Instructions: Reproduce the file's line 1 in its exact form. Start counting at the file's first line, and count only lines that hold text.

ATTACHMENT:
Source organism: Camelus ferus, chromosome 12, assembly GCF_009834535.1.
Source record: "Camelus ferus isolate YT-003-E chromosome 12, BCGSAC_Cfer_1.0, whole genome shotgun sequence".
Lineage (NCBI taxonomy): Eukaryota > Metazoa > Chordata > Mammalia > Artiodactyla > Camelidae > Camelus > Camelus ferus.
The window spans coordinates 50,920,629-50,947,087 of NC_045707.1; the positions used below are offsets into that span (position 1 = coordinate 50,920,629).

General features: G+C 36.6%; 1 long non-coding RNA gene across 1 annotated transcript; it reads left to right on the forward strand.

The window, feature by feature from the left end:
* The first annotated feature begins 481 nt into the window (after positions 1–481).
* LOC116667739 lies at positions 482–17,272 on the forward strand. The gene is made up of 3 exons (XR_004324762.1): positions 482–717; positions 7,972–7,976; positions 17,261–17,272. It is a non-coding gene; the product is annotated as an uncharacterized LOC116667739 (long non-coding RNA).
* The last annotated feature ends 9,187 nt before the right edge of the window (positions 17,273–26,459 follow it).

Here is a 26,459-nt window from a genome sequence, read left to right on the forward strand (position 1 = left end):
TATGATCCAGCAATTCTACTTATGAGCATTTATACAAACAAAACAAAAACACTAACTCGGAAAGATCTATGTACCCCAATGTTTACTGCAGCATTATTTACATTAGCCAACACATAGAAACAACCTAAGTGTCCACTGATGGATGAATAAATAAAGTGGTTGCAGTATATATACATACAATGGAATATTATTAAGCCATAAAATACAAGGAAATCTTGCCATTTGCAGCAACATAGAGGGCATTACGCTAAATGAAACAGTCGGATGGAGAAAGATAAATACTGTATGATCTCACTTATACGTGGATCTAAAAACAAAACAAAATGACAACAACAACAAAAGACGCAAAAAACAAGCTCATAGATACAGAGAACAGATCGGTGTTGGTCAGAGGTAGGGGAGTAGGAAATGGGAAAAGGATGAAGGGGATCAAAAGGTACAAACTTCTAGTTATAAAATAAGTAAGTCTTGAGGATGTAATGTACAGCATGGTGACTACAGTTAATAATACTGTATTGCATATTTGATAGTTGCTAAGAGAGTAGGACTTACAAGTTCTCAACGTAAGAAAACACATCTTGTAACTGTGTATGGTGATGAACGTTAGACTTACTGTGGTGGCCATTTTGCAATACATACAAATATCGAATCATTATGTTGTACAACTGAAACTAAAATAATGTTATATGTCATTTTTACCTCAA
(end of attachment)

Source organism: Camelus ferus, chromosome 12, assembly GCF_009834535.1.